Some thoughts on Day 4 at the French Open ...
• Venus out of Paris, closing in on London: With Venus Williams' 6-2, 6-3 second-round loss to Agnieszka Radwanska on Wednesday and her sister Serena's historic first-round loss on Tuesday, the 2012 French Open marks the earliest exit by the Williams sisters at a Grand Slam tournament. If Serena's defeat was bathed in drama and struggle, Venus' exit was a remarkably quiet one. Radwanska, who was on her game, hit a mere six unforced errors and moved exceptionally well. This was one-way traffic from the start and an impressive statement from Radwanska, who has a tough but makeable draw to the semifinals. I've never been convinced of her clay bona fides, but if she makes it deep into the second week, consider me convinced.
The good news for Venus is that her first-round win virtually assures her a spot on the U.S. Olympic team. She should be ranked within the top 50 when the rankings cutoff kicks in after the French Open, which is more than enough to earn her place. She's made it clear that the only reason she came back so early from her autoimmune disorder was to try to qualify for the London Olympics.
• Stephens continues her rise: Sloane Stephens was the only American to win on Wednesday. Yes, that's a bit misleading -- she defeated Bethanie Mattek-Sands, so obviously there was going to be a U.S. victor either way. But Stephens is into the third round of a major for the second time in her young career. The 19-year-old has a great opportunity to do even better -- and, with a little help, perhaps make the Olympic team, too. Stephens next faces Mathilde Johansson, a Frenchwoman ranked No. 93, which is a very winnable match for her.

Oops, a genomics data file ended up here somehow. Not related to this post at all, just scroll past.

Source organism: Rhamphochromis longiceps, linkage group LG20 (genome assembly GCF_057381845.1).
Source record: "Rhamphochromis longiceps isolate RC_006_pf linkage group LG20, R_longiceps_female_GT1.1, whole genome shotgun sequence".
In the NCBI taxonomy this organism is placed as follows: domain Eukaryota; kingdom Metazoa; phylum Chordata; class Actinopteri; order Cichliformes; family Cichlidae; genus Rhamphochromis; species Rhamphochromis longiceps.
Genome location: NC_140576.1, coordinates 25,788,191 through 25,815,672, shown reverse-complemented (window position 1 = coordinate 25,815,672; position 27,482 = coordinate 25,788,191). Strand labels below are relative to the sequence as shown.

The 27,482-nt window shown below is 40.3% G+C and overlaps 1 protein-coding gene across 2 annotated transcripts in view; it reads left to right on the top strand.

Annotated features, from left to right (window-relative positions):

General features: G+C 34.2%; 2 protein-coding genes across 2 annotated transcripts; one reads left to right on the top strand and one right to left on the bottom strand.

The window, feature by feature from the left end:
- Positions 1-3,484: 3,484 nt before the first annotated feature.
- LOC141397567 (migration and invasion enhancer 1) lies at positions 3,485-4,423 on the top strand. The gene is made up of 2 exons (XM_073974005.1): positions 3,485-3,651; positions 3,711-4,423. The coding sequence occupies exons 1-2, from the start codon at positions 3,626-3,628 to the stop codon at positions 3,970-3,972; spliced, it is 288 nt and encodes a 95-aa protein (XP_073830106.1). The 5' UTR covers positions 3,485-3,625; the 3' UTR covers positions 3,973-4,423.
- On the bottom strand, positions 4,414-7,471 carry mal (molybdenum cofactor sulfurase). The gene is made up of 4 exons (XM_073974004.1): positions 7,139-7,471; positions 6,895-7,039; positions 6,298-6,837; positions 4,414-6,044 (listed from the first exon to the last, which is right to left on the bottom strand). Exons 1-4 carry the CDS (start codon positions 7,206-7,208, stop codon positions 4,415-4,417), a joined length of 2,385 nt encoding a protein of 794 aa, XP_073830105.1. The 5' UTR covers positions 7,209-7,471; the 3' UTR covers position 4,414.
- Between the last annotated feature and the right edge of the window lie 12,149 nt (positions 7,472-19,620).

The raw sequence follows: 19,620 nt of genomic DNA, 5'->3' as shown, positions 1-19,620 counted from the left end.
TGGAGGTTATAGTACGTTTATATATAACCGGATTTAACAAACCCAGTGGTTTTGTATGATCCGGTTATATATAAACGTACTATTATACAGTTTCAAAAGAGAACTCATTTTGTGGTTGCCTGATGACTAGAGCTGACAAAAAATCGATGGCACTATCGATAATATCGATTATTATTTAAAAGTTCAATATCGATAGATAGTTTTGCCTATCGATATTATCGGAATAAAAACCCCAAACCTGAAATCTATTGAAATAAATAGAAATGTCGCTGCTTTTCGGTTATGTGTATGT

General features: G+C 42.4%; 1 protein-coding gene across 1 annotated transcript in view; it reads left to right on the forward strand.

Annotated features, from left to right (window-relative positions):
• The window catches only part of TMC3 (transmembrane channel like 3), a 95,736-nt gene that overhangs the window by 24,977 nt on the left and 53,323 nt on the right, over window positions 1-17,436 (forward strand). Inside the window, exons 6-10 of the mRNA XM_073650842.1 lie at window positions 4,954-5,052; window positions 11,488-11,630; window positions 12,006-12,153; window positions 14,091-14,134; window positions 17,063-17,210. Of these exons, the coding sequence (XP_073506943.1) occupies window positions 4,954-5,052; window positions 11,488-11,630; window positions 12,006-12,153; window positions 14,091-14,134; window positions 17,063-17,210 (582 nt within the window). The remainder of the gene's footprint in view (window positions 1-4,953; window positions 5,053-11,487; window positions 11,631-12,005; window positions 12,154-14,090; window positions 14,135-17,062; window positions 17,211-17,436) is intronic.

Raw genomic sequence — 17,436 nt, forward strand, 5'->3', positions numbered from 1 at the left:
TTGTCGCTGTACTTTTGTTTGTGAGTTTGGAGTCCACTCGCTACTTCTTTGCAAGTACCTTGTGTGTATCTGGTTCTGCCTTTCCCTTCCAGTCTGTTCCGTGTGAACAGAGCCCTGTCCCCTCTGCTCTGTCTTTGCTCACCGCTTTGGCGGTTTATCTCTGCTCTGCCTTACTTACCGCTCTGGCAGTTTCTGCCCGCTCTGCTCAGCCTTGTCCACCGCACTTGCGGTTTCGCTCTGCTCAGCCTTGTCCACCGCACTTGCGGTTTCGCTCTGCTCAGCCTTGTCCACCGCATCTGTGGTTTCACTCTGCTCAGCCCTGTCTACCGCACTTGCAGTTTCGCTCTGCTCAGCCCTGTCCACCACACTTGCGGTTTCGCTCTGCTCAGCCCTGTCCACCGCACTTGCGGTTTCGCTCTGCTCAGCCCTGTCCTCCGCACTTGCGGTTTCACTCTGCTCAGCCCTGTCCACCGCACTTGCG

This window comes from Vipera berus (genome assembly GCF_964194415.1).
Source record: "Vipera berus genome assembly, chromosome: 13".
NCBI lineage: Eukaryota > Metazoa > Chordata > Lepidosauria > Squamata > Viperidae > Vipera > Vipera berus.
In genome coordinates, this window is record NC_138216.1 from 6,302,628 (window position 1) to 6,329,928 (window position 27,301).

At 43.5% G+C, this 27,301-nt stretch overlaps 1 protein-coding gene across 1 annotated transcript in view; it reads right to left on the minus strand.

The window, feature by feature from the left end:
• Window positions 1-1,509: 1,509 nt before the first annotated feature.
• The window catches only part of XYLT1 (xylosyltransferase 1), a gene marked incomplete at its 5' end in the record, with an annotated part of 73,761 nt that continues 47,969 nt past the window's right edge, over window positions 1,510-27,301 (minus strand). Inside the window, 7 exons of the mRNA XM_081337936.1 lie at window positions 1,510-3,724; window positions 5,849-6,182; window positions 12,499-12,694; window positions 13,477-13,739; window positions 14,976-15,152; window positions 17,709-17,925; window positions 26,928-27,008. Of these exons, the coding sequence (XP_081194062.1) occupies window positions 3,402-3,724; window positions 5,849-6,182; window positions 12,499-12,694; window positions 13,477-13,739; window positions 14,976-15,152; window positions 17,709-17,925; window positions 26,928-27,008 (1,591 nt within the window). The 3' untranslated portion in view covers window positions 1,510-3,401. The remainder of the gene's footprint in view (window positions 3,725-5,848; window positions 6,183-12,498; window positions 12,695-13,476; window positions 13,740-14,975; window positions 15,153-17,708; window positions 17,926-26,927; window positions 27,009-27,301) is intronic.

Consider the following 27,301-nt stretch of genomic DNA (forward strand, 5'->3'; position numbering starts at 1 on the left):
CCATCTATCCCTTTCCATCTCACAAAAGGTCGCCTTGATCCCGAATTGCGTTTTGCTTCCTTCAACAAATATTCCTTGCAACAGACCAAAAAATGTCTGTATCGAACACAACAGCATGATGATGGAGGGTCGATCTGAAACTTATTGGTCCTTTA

• Business as usual: I made the mistake of tweeting Tuesday that the predictable results were leading to a snoozy Day 3 of tennis. Then Serena took the court and, well, we all know how quickly the day changed. Day 4, though, didn't bring too much drama, as the seeds cruised to relatively easy wins across the board. Victoria Azarenka looks to have straightened out her form, with a 6-1, 6-1 win over a German qualifier. Novak Djokovic, Roger Federer, Tomas Berdych and Juan Martin del Potro all coasted as well. The only significant upset saw Marion Bartoli, a semifinalist here last year, losing to Petra Martic in three sets -- not a total surprise given Bartoli's spotty form ever since Miami.
• Au revior, Brian Baker: The incredible Cinderella story is over; in the end, no, Brian Baker doesn't end up winning the French Open. But for a while there against No. 11 Gilles Simon, Baker made you believe that there was more magic up his sleeve. After falling behind two sets to love, Baker fought back and won the next two sets in commanding fashion. Then reality came crashing down. While Simon showed his class and form in winning the fifth set 6-0, Baker's legs looked stuck in the mud.
As Baker walked off the court with his Babolat bag on one shoulder and black backpack on the other, I kept waiting for him to acknowledge this wild ride. Aside from a few autographs, he didn't. He had the look of a guy who was disappointed he lost, not that he was just happy to be there. And that's when you realize that this wasn't just a one-off for the 27-year-old Baker. All month he's comported himself with tremendous class and humility, and with every victory and milestone (he won the Savannah Challenger to earn a French Open wild card, and made the Nice final last week), he's quietly gone about his business and acted like he expects this from himself. He's earned a lot of respect because of it. • Play suspended ... again: Another day in Paris, another unfinished order of play. While the first two days saw play suspended due to darkness, it was the rain that sent the players packing on Wednesday. This wasn't an insignificant pause: Jo-Wilfried Tsonga just dropped the second set to Cedric-Marcel Stebe when drops began to fall, and Victor Troicki and Angelique Kerber are two other seeds whose matches will roll over to Thursday.